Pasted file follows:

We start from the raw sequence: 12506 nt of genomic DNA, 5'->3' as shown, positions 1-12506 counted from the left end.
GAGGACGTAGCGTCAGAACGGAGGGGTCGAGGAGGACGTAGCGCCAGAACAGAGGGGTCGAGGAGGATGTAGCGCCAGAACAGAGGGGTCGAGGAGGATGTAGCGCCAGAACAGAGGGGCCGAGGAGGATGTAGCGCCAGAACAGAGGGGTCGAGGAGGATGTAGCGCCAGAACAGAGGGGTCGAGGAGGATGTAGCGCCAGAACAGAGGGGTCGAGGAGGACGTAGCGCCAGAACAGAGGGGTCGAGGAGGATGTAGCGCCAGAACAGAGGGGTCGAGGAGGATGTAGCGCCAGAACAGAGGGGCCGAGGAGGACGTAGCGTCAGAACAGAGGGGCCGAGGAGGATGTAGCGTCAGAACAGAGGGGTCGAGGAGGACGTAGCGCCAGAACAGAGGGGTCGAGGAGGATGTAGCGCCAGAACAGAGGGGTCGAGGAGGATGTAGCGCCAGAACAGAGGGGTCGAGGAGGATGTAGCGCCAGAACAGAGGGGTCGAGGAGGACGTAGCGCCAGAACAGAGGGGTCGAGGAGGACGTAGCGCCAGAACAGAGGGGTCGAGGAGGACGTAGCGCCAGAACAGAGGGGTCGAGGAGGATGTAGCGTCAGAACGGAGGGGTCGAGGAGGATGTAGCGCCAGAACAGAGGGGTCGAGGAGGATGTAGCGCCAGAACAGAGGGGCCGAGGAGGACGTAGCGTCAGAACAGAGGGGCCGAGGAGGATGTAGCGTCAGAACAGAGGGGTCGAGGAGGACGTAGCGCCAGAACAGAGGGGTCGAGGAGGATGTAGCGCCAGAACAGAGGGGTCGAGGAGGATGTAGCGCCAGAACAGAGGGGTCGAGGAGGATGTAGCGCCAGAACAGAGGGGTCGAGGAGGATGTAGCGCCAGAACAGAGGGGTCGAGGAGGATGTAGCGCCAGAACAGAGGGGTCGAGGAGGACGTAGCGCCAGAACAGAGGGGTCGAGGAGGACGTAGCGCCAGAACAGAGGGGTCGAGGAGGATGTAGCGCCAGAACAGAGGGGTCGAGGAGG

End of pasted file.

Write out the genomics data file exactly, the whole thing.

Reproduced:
We start from the raw sequence: 12506 nt of genomic DNA, 5'->3' as shown, positions 1-12506 counted from the left end.
GAGGACGTAGCGTCAGAACGGAGGGGTCGAGGAGGACGTAGCGCCAGAACAGAGGGGTCGAGGAGGATGTAGCGCCAGAACAGAGGGGTCGAGGAGGATGTAGCGCCAGAACAGAGGGGCCGAGGAGGATGTAGCGCCAGAACAGAGGGGTCGAGGAGGATGTAGCGCCAGAACAGAGGGGTCGAGGAGGATGTAGCGCCAGAACAGAGGGGTCGAGGAGGACGTAGCGCCAGAACAGAGGGGTCGAGGAGGATGTAGCGCCAGAACAGAGGGGTCGAGGAGGATGTAGCGCCAGAACAGAGGGGCCGAGGAGGACGTAGCGTCAGAACAGAGGGGCCGAGGAGGATGTAGCGTCAGAACAGAGGGGTCGAGGAGGACGTAGCGCCAGAACAGAGGGGTCGAGGAGGATGTAGCGCCAGAACAGAGGGGTCGAGGAGGATGTAGCGCCAGAACAGAGGGGTCGAGGAGGATGTAGCGCCAGAACAGAGGGGTCGAGGAGGACGTAGCGCCAGAACAGAGGGGTCGAGGAGGACGTAGCGCCAGAACAGAGGGGTCGAGGAGGACGTAGCGCCAGAACAGAGGGGTCGAGGAGGATGTAGCGTCAGAACGGAGGGGTCGAGGAGGATGTAGCGCCAGAACAGAGGGGTCGAGGAGGATGTAGCGCCAGAACAGAGGGGCCGAGGAGGACGTAGCGTCAGAACAGAGGGGCCGAGGAGGATGTAGCGTCAGAACAGAGGGGTCGAGGAGGACGTAGCGCCAGAACAGAGGGGTCGAGGAGGATGTAGCGCCAGAACAGAGGGGTCGAGGAGGATGTAGCGCCAGAACAGAGGGGTCGAGGAGGATGTAGCGCCAGAACAGAGGGGTCGAGGAGGATGTAGCGCCAGAACAGAGGGGTCGAGGAGGATGTAGCGCCAGAACAGAGGGGTCGAGGAGGACGTAGCGCCAGAACAGAGGGGTCGAGGAGGACGTAGCGCCAGAACAGAGGGGTCGAGGAGGATGTAGCGCCAGAACAGAGGGGTCGAGGAGG